I’ll be working on a project tote bag for the remainder of the week. The measurements I’ll provide today will make a 15” square bag, but you can change the dimensions to make any size you wish! Before you know it, you’ll have bags for all your supplies and projects. Remember, you can personalize these bags with novelty fabric, use embroidery by hand or machine, or decorate them with decorative stitches, as I’ve done. The sky is the limit for personalizing your project tote bag.
tools and materials
- Presser Foot A or B
- Zipper Foot E
- Non-Stick Glide Foot H
- Edge/Quilt Guide
- Interchangeable Dual Feed Foot (Optional Accessory) for binding
Since I’m using quilting-weight cotton, a size 12 or 14 needle will work for the piecing, topstitching, and decorative stitches (quilting).
- Universal or Microtex for piecing
- Topstitch for topstitching
- Twin needle for decorative stitches (quilting). There are various widths – I chose a 4.0 mm needle.
I’m using 50-weight thread for the piecing, decorative stitching (quilting), and topstitching. I used a neutral thread for the construction, but you could use one of these threads to construct your project.
- Matching thread for topstitching and construction
- Contrast thread for the decorative stitching (quilting)
I used a Chaco Liner (white) to mark the quilting lines on the back of the tote bag. The Chaco Liner is my FAVORITE marking tool, and I mostly use white. The chalk will virtually disappear by the end of the stitching. I marked a diamond pattern using the 30-degree line on the 24” ruler ruler. I only made ONE line, and you’ll see why when I start stitching.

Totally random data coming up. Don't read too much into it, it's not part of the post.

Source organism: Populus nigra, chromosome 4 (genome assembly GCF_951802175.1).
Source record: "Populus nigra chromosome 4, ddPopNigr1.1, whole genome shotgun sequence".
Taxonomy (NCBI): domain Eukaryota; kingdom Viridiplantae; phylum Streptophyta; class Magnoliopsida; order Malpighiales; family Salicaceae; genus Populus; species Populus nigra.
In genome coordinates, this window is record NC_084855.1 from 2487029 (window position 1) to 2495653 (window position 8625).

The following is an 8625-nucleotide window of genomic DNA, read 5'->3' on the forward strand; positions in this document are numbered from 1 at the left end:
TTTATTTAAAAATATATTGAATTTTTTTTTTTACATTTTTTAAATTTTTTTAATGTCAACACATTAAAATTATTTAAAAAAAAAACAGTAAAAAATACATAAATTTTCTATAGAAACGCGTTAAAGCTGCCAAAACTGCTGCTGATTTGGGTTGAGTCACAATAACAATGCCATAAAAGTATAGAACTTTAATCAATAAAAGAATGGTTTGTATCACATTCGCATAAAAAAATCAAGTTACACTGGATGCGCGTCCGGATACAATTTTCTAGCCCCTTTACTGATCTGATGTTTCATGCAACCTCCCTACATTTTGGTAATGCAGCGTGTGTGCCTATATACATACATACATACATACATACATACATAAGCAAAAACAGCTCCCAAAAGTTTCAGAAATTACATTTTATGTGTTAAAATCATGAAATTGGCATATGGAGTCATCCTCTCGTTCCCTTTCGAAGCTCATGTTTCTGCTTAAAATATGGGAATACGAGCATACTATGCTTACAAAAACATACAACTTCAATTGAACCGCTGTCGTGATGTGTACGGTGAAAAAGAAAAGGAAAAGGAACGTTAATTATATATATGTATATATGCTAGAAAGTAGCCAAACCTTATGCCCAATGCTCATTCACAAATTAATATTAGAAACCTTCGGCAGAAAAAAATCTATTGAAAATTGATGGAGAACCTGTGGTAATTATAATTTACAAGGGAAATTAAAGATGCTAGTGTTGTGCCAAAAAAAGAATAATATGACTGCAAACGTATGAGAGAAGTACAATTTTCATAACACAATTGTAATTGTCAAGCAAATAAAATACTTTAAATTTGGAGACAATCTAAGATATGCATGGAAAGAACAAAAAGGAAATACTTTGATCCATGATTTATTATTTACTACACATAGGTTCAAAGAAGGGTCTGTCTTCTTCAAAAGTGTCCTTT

To give the project tote bag a bit of stability, I’ll add some fusible fleece to the back of the bag, and then I’ll quilt it. I like fusible fleece because it’s thin yet sturdy and fusible on one side, making it super easy to work with. I’m economical and join the smaller bits as needed to make larger pieces. As the fusible fleece will be on the inside, no one will be the wiser! I’ll share how I join them later.
- 16½” square of fusible fleece
Décor Bond (interfacing)
The front of the project tote bag will also need stability, mainly because there’s a zipper, and I prefer my bag pieces to be stable. There’s nothing worse than a bag part with no interlining! Décor Bond is heavy interfacing and fusible on one side, and it’ll easily withstand opening and closing that zipper!